Ed was the first person to purchase a season ticket for Nashville Sounds games when the team began playing at Greer Stadium in 1978 according to Farrell Owens, the first Sounds general manager.
A man whose life is rooted in the local sandlots, Farrell Owens fondly relates a gesture from his father which begins his baseball story, "In the summer of '56, my dad bought me a first baseman's mitt at Friedman's on Charlotte Avenue after I did not make the team I had tried out for.
It was my first year to try to play organized amateur baseball and I was really down."
"That new mitt really picked me up.
I played all summer in the neighborhood with that glove", says Farrell.
Farrell's playing career began in Junior Knothole baseball playing for the West Side Parts team as a twelve-year-old in the summer of 1957.
The next year, his team was Holder-Northern Lumber Company in the Senior Knothole League.
In 1959 he played for them again, and in 1960 the team was sponsored by Pettus-Owen-Wood Funeral Home.
He did not play the next summer of 1961.
As a sixteen-year-old he had been a member of the Cohn High School team, but he chose to help his father coach the Cohn Men's Club team in Senior Knothole ball.
That team won the city's league championship.
However, he played for two teams during the summer of 1962 at the age of seventeen: for Green Hills Merchants in the Larry Gilbert League and for Post 5 in American Legion ball.
Farrell was selected as a Gilbert League All Star in 1963; the All Star game was played at Sulphur Dell.
At the age of 19 he played for the Lipscomb College entry in the City League.
While at Cohn, Farrell was named to the first team of Nashville's All-City baseball team.
Upon graduation in 1963, he went to Lipscomb to play baseball, becoming a starter on the 1964 team but transferred to Austin Peay in the fall.
Realizing he had made a mistake in transferring, Farrell made the move back to Lipscomb with the blessing of legendary head baseball coach Ken Dugan who told Farrell, "I would be happy to have you back".
Dugan was a mentor to Farrell.
Farrell was center fielder on that team.
As a senior in 1968 Farrell gained national notoriety by pulling an unassisted double play as an outfielder against arch-rival Belmont.
In 1992 Farrell was inducted into the Lipscomb University Athletic Hall of Fame.
During his college career, Farrell played during the summer for the Coursey's BBQ team in the Tri-State League.
The team competed as a member of the 19-and-over Stan Musial Division, a part of the American Amateur Baseball Congress (AABC).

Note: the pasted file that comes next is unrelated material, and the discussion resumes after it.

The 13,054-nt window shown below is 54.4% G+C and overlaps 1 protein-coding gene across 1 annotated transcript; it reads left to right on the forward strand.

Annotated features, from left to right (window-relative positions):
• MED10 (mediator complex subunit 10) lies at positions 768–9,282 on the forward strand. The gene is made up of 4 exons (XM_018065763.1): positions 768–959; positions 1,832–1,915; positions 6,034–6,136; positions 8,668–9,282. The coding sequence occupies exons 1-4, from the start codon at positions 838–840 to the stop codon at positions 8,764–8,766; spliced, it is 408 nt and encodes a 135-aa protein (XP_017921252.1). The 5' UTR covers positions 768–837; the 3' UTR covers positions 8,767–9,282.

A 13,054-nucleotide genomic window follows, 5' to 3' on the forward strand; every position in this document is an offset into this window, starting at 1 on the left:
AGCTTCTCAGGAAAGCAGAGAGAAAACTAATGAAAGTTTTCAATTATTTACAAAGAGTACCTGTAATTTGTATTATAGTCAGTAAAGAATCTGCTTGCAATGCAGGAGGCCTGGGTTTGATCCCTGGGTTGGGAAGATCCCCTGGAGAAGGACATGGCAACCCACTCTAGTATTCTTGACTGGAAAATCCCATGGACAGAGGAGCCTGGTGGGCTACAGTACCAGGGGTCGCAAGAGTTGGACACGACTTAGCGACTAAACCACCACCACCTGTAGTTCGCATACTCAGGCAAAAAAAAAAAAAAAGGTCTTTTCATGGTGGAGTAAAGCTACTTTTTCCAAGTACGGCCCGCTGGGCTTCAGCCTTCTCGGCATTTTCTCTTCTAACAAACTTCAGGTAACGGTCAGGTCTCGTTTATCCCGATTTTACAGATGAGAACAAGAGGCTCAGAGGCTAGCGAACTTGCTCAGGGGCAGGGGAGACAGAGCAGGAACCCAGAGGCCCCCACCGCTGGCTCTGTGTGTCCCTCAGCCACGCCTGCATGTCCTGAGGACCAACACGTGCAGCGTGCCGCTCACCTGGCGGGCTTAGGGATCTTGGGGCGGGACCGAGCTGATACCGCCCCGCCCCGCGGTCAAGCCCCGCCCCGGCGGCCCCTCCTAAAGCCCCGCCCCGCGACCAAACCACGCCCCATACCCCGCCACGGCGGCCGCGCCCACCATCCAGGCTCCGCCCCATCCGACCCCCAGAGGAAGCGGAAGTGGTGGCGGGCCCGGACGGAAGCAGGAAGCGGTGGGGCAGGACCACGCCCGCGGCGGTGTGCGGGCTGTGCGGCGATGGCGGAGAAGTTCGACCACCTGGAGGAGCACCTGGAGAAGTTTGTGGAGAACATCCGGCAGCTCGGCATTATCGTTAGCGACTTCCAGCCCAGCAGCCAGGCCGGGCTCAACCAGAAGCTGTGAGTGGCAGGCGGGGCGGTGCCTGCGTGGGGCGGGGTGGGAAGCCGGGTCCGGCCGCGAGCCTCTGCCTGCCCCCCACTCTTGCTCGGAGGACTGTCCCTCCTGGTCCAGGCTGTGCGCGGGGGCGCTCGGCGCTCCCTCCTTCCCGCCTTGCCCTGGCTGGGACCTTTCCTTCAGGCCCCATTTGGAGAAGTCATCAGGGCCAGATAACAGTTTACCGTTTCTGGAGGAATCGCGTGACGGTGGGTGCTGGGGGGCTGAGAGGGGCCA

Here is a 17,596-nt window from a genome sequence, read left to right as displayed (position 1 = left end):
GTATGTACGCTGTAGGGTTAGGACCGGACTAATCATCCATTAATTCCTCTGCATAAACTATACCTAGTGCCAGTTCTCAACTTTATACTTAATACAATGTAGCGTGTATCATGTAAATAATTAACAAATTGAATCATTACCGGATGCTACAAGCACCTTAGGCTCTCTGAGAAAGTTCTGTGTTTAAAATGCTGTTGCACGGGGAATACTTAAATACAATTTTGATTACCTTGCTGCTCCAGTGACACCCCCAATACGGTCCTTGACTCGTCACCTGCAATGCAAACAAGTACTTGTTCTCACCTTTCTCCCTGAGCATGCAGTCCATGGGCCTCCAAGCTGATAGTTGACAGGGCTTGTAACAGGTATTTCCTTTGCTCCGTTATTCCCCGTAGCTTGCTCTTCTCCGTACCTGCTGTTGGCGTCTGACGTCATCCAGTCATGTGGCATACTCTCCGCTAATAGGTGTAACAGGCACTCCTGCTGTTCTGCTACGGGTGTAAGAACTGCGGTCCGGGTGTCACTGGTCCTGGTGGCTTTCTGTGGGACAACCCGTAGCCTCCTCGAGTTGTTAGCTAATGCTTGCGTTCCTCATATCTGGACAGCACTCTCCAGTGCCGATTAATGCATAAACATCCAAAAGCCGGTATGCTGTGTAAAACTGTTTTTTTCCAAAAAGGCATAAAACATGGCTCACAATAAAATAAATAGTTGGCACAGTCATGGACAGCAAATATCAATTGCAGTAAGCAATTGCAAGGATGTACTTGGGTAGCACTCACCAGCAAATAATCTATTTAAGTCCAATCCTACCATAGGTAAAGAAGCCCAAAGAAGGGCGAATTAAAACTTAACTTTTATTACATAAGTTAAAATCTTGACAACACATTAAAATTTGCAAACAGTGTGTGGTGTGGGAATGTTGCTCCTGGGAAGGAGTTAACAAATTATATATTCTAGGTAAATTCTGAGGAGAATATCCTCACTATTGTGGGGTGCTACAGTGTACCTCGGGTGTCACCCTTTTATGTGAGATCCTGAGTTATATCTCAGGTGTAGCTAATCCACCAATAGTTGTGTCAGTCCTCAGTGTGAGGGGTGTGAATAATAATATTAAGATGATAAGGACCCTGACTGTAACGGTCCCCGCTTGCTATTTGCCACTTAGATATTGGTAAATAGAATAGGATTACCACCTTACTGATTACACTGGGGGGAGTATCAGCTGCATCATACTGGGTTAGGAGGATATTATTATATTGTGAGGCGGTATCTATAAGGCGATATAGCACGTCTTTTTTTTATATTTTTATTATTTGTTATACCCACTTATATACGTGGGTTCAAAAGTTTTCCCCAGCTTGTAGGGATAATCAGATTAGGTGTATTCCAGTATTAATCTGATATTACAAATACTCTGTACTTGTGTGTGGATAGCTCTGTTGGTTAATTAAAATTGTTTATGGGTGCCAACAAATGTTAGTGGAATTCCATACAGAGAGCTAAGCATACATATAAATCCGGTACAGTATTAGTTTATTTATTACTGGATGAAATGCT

Coursey's qualified for the Stan Musial World Series in Battle Creek, Michigan.
The team won one and lost two in the tournament and Farrell led the tournament with a .397 average.
By 1969 Farrell was coaching high school baseball and continuing to play in sandlot baseball in the Tri-State League but this time for a new team, Tennessee Pride Eggs, sponsored by the company's owner, Herman Bullock.
Farrell was Tri-State League Player of the Year in 1969, batting .456.
His last year to play was 1972.
He began to manage the Haury & Smith Construction team in 1973 and led the team to the state championship in Knoxville.
Farrell relates the story:
It was in the fall of 1976 when Larry Schmittou called upon Farrell to begin organizing what would become the Nashville Sounds professional minor league team.
That year Farrell was inducted into the Nashville Amateur Baseball Hall of Fame by the Nashville Old Timers Baseball Association and he helped to establish a new amateur league in Nashville, the Kerby Farrell League.
Leaving teaching and coaching in 1978 to help found the Nashville Sounds, he served as Vice President and General Manager for five years.
The new venture became a member of the Southern League (AA) and an affiliate of the Cincinnati Reds.
At one time Farrell owned a part of four minor league teams.
In 1989 Farrell began an amateur baseball newspaper, "The Sandlotter", covering play in the Greater Nashville Amateur Baseball Association (GNABA).
No longer a publication, his venture became an internet source in 1997 and is now accessed online at www.sandlotter.com.
It covers the SANDLOTT Mid-State League.
A lifelong Nashvillian, Farrell became a baseball player, coach, instructor, mentor, teacher, and former professional baseball executive.He served as president of the Nashville Old Timers during 1987-1988 and continues to serve on the board of directors and executive commitee.His life has impacted many other players and friends.
His counsel continues to guide and mold lives today as an authority on Nashville's baseball history.
"I have learned that there is a romantic aspect to teaching and talking about baseball.
Everyone lends an ear to it", he says.
Farrell has two daughters, Paige and Ashley, and one granddaughter Charlotte who was born in February of 2012.
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